I thought I would write this post as soon as I returned home. In retrospect, I am am happy to have had the time to think about my trip (certainly on my bucket list of places to go and things to see), the intensity of the place situated on the edge of the Sahara desert, the ancient medina with its snake charmers, the saturated colors and the architecture influenced by a complex history.
It will make more sense if I separate out parts of the experience and write about them independently. Of course, tile lover that I am, I first want to write about the patterns and colors of Moroccan tile. Zellig, mosaic tiling, dates back centuries in Morocco. It is possible that the designs were brought to North Africa from Syria but Moroccans adapted it to make it their own. The palette is bright and rich and the patterns geometric and floral since Islam does not encourage the portrayal of animals or human figures.
There are countless patterns in thousands of color combinations. It is hard to find any duplicates. What fascinates me is the time consuming fabrication process. I was told that a large mosaic Zellig ceramic pattern can take as long as a year to fabricate. Each small piece of tile is shaped by hand. Often the patterns are stacked and one design flows in to another in a surprising but coherent way. A sophisticated apprentice system is in place where the master craftsman trains younger aspiring artisans.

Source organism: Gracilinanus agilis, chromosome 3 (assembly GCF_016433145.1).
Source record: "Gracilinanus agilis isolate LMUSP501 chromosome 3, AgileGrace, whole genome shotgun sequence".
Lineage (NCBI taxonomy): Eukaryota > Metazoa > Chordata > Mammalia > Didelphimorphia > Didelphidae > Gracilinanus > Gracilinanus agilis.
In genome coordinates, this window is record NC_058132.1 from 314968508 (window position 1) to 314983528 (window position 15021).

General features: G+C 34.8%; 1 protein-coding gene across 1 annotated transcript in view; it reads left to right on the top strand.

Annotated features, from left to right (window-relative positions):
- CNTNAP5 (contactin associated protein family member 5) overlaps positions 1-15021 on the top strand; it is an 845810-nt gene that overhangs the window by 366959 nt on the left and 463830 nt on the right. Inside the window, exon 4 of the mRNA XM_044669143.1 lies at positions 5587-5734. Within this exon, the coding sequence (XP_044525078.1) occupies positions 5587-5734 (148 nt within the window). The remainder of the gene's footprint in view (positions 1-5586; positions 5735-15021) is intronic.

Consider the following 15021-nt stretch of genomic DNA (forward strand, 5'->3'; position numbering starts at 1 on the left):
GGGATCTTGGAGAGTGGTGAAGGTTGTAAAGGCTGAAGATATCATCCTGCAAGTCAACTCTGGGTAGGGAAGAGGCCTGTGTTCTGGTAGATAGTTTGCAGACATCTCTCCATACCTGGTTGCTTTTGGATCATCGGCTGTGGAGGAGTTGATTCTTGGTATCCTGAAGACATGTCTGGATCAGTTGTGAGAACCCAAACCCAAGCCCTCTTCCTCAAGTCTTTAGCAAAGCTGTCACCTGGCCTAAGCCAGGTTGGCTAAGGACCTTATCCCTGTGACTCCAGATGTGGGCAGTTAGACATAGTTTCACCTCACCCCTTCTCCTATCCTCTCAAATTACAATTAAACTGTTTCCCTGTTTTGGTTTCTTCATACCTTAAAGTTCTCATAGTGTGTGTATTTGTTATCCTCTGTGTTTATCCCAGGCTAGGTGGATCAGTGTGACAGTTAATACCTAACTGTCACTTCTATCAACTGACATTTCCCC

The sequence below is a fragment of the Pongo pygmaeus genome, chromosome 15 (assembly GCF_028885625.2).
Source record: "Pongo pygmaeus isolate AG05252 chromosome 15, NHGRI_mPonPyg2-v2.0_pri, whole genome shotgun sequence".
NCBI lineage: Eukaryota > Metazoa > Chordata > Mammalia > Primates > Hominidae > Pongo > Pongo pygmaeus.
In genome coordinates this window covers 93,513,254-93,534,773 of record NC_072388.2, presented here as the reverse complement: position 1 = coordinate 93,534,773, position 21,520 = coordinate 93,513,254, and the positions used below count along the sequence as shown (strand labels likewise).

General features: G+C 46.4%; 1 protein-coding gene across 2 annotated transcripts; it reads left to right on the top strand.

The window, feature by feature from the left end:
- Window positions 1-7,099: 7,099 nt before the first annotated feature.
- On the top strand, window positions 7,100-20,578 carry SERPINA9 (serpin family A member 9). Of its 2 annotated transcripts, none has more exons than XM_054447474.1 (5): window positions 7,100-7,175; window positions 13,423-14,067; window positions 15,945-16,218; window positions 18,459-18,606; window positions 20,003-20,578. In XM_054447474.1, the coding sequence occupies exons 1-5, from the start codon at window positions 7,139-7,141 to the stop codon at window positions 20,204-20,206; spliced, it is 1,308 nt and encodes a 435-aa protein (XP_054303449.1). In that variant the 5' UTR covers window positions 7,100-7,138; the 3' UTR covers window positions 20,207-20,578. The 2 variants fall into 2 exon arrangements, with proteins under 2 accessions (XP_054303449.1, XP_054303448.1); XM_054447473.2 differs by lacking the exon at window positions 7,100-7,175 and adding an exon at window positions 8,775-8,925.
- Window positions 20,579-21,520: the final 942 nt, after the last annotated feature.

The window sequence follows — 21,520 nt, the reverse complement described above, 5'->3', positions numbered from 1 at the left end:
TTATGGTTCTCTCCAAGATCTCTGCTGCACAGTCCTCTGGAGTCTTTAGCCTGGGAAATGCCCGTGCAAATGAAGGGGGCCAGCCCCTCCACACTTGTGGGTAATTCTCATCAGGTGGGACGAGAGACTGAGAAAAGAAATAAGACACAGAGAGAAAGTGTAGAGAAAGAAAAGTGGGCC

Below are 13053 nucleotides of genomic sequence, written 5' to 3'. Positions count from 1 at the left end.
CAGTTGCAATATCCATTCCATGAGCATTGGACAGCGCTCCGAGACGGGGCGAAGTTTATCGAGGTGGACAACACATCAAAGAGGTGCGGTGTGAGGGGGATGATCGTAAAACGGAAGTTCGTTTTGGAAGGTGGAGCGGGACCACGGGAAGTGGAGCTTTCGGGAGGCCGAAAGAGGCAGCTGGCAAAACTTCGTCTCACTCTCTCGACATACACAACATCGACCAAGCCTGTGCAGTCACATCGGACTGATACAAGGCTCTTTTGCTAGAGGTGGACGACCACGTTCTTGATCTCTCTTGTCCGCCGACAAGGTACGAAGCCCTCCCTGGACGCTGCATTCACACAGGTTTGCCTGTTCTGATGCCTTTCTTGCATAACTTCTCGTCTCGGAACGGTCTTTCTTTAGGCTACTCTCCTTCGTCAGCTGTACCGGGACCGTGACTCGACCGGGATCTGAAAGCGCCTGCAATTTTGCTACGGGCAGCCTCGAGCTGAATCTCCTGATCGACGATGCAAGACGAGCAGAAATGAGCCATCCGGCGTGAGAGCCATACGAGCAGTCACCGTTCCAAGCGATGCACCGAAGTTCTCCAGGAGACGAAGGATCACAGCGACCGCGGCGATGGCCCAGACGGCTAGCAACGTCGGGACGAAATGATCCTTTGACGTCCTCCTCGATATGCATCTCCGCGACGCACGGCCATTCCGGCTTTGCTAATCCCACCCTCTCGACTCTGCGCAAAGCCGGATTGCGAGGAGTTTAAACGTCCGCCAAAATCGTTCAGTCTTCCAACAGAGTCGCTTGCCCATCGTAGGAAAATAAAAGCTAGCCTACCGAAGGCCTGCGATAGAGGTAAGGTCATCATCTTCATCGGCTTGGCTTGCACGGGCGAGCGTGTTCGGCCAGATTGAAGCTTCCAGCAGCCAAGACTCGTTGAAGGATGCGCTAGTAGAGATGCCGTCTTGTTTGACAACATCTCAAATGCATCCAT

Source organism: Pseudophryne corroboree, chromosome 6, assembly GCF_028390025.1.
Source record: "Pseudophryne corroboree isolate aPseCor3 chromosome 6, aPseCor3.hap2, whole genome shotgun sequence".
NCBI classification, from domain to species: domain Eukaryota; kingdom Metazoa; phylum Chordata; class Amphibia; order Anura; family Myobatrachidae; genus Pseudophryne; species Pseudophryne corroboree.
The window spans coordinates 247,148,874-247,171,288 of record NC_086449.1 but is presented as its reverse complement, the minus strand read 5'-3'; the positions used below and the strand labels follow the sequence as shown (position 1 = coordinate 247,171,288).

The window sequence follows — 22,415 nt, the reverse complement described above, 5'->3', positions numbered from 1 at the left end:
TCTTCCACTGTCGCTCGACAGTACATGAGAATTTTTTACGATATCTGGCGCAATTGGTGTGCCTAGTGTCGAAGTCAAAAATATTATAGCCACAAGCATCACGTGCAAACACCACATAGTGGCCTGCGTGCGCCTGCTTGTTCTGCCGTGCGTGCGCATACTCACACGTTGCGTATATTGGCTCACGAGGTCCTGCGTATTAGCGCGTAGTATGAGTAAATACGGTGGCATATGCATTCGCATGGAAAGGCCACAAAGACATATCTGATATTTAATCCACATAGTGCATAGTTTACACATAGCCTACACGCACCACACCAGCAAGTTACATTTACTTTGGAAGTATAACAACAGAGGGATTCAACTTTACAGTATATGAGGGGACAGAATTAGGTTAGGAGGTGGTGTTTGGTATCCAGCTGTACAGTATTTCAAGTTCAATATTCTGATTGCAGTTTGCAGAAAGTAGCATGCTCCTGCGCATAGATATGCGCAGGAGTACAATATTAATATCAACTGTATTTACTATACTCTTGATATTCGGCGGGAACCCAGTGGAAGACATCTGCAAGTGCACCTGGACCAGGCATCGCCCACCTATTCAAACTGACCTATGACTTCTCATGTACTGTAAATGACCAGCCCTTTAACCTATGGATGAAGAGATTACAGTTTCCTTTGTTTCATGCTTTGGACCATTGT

Moroccan tiles are made of red clay; raw materials are mixed by hand and soaked for a day before being formed into 4″ squares and sun dried. The dried bricks are then glazed in typical yellow, blue, white, green brown and black and placed in the kiln at 1500 degrees. Artisans buy sacks of colors at the market and then begin the arduous process of cutting them in to geometric shapes, each with its own name. Each edge must be trimmed and polished so they fit together perfectly. Needless to say, all of this meticulous hand work takes time and is expensive. Throughout history, Zellig tile have been used by the wealthy and only on interior walls, fountains or courtyard floors.
Saturated color, intricate pattern, spicy design, dramatic interiors and a commitment to the handmade and artisanal tradition drives the Moroccan style.